Infuriating Insomnia (or Why Can’t I Sleep?)
Not being able to fall asleep or stay asleep can be exhausting and frustrating. For many people the night is a lonely and dark place, even though they are active and functioning all day long.
1. Sleep disturbances can be temporary. Changes in routine, travel or menopausal hot flashes can make it impossible to fall asleep. Often patience and time are your best allies as your body adjusts.
2. What’s on your mind? Stress and depression can manifest as sleep difficulties. The most insidious stresses are the ones you have no control over - money, work, family. Chronic diseases also take a toll. Sometimes the best sleep remedy is a plan to conquer your debt or an agenda for your next job search.
3. Routine is important. If your sleep time and routine varies every day you may not be able to fall asleep at will. Screen time, bright lights, caffeine and alcohol also confuse your body’s natural sleep cycle. Make an effort to sleep at a regular time every day and turn off all screens (TV, phones, games, computers) beforehand. Try some stretches before you sleep.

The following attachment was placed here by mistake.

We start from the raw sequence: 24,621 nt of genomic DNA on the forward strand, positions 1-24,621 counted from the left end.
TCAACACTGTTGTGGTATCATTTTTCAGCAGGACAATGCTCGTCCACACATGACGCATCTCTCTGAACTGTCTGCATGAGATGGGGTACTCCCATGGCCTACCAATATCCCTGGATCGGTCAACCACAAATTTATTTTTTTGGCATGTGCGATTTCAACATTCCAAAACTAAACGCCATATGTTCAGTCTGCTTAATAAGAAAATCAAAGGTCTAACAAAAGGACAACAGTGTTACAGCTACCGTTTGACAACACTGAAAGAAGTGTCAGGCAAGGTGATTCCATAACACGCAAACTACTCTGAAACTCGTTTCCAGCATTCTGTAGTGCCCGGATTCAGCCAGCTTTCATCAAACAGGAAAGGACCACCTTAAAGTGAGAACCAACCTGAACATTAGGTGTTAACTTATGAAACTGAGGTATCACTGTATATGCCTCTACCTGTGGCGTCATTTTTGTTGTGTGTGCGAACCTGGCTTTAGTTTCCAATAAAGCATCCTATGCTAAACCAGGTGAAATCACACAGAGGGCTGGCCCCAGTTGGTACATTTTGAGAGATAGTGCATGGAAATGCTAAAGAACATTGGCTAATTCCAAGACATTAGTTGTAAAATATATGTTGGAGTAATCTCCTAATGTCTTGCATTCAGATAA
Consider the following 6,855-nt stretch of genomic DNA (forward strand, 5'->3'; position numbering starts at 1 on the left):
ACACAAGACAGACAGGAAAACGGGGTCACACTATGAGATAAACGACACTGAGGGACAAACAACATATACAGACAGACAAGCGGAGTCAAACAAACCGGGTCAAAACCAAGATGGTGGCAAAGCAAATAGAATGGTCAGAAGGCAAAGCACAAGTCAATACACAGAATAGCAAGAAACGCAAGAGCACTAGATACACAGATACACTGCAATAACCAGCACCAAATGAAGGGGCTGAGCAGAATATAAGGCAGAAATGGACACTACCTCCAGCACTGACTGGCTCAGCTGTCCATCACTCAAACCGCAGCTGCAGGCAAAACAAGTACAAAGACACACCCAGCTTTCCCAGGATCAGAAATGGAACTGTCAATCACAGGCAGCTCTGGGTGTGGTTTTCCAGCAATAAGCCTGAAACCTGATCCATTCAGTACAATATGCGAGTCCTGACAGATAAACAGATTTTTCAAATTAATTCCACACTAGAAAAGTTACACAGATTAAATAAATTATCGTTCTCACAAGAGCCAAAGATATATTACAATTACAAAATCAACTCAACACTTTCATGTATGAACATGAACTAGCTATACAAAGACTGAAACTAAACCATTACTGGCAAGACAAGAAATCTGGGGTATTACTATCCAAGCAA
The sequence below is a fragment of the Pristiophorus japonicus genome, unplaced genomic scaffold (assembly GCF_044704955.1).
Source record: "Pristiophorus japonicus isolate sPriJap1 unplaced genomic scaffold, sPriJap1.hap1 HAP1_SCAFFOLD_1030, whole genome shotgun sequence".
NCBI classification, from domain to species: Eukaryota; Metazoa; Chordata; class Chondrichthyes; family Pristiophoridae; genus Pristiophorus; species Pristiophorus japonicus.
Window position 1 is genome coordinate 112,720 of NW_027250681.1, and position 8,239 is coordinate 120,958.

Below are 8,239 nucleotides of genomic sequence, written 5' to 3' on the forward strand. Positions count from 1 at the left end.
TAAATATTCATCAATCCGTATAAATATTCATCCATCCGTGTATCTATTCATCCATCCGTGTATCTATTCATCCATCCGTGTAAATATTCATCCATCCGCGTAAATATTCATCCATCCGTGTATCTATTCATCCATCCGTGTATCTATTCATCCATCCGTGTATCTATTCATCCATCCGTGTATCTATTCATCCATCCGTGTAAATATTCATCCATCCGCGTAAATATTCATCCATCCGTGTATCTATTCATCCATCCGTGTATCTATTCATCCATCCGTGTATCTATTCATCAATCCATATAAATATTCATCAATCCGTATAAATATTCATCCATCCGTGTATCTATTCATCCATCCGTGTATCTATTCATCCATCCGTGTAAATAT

4. Sleep medications are a last resort. They can be helpful for people with varying shifts or who travel frequently between time zones. For some people they can help to re-establish a regular routine. Melatonin is available over the counter and is one of the more commonly used options.
There’s plenty more to talk about - look out for the next article. Keep in mind that all symptoms (including sleep difficulties) have multiple possible causes and the only way to make an accurate diagnosis in your situation is to see a doctor.
Please remember that reading an article does not constitute a doctor-patient relationship or any form of individual medical advice. Everyone deserves to have a doctor - so find one that you can talk to or make an appointment!